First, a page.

NHS Greater Glasgow and Clyde sends obese to Weight Watchers
Scotland's largest health board has announced that people who are severely obese will be referred to a commercial weight-loss company.
The NHS will pay Weight Watchers' membership costs as part of a two-year pilot scheme.
Some working in weight-loss management within the NHS have criticised the move as an example of privatisation.
NHS Greater Glasgow and Clyde (NHSGGC) said the Weight Watchers model was "one which works".
A statement from the health board said: "Following a full tendering process we have awarded a contract to Weight Watchers to provide community-based weight management services as part of a two-year pilot project.
End Quote Zoe Griffiths Weight Watchers UK
"Weight Watchers...has worked with over 100 public health and NHS organisations across the UK”
"People identify with Weight Watchers and evidence shows that their model is one which works. We will carry out a full evaluation of this work at the end of the pilot in two years."
The largest study so far of a commercial weight-loss programme found that one third of almost 30,000 people who were referred to Weight Watchers lost 5% or more of their bodyweight.
Weight loss of 5% or above is associated with health benefits.
However, Glasgow already has its own NHS weight-loss programme which has published successful results.
A third of those attending the NHS programme lost at least two stone (12.7kg) and kept it off for a year.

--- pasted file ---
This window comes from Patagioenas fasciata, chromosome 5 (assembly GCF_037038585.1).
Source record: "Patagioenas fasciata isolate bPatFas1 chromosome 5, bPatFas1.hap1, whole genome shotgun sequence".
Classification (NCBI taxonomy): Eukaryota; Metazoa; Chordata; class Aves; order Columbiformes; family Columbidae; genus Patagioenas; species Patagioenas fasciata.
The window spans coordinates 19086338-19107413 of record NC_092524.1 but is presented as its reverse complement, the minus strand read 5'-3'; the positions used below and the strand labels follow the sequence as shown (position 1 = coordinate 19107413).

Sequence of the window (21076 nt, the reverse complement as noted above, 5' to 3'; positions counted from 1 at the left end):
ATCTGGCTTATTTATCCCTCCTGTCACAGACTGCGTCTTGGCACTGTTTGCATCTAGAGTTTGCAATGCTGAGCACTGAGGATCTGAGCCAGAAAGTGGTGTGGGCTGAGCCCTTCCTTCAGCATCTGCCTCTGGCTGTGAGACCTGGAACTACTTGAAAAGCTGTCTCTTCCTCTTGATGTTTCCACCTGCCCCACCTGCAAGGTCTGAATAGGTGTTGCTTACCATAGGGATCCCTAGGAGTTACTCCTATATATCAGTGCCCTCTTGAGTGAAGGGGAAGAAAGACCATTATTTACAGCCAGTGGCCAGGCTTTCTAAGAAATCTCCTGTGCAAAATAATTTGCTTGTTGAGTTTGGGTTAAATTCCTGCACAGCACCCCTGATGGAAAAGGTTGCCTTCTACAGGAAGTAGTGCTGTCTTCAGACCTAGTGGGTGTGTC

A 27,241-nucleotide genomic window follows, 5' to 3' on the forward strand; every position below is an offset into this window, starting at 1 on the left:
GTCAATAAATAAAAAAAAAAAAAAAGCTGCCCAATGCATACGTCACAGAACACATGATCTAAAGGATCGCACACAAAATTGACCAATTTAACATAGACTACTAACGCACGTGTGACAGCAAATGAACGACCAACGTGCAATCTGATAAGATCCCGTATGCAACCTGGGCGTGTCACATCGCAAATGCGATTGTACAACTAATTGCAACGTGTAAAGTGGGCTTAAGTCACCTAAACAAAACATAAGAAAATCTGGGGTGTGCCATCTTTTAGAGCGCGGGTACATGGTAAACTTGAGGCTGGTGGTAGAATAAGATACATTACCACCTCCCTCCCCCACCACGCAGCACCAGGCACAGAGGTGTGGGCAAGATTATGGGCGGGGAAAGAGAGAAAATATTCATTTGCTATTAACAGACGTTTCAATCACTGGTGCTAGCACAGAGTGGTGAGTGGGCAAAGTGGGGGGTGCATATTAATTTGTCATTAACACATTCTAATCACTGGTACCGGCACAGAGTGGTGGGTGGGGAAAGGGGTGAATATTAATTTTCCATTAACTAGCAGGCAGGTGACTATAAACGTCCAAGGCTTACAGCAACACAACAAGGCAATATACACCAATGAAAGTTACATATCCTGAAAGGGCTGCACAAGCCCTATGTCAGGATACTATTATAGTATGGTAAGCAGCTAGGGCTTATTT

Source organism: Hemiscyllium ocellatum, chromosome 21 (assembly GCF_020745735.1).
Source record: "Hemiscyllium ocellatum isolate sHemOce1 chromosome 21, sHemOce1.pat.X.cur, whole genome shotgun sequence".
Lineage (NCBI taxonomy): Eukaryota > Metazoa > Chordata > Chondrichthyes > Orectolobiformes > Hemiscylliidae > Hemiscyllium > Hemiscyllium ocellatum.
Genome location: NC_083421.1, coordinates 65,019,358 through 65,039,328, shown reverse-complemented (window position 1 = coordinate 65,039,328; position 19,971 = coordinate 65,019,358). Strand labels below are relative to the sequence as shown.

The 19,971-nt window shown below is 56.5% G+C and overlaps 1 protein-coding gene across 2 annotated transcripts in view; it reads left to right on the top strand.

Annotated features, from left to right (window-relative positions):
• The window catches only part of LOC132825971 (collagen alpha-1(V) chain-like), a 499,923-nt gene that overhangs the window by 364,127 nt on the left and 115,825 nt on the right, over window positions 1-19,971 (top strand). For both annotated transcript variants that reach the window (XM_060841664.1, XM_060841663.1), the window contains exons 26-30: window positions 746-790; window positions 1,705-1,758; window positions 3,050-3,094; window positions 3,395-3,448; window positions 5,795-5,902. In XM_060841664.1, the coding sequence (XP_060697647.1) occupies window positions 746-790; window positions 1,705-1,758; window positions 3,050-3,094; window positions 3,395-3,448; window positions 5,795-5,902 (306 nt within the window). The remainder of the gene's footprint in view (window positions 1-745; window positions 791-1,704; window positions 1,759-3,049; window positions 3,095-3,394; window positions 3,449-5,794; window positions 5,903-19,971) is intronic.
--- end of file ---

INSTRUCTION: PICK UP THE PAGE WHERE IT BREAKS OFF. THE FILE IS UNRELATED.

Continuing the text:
NHSGGC said the Weight Watchers programme was in addition to other "hospital-based" weight-management services.
The exact value of the contract with Weight Watchers is commercially sensitive but NHGGC said it was less than £150,000 a year.
Weight Watchers said that, in addition to NHSGGC, it was also currently working with NHS Grampian and NHS Tayside.'Hospital-based service'
Zoe Griffiths, head of programme and public health for Weight Watchers UK, said: "Weight Watchers has been supporting local health bodies and providing successful weight management on referral services since 2005, and has worked with over 100 public health and NHS organisations across the UK.
"With the Scottish Health Survey reporting a significant increase in the proportion of adults who are obese (from 17.2% in 1995 to 26.1% in 2012), Weight Watchers recognises the importance of delivering services to help people to manage their weight and are committed to supporting and motivating people to change their lifestyles for good."
A Scottish government spokesman said: "NHS Scotland does not promote competition and makes very limited use of the private sector to provide targeted services.
"The most recent figures show that NHS Greater Glasgow and Clyde spending in the private sector for services has fallen in recent years and stands 0.8% of their frontline budget, and is projected to fall further.
"NHS Greater Glasgow and Clyde are working with Weight Watchers on a community-based pilot project, which will be in addition to their existing hospital-based weight management service, this is part of their efforts to support people to achieve and maintain a healthy weight."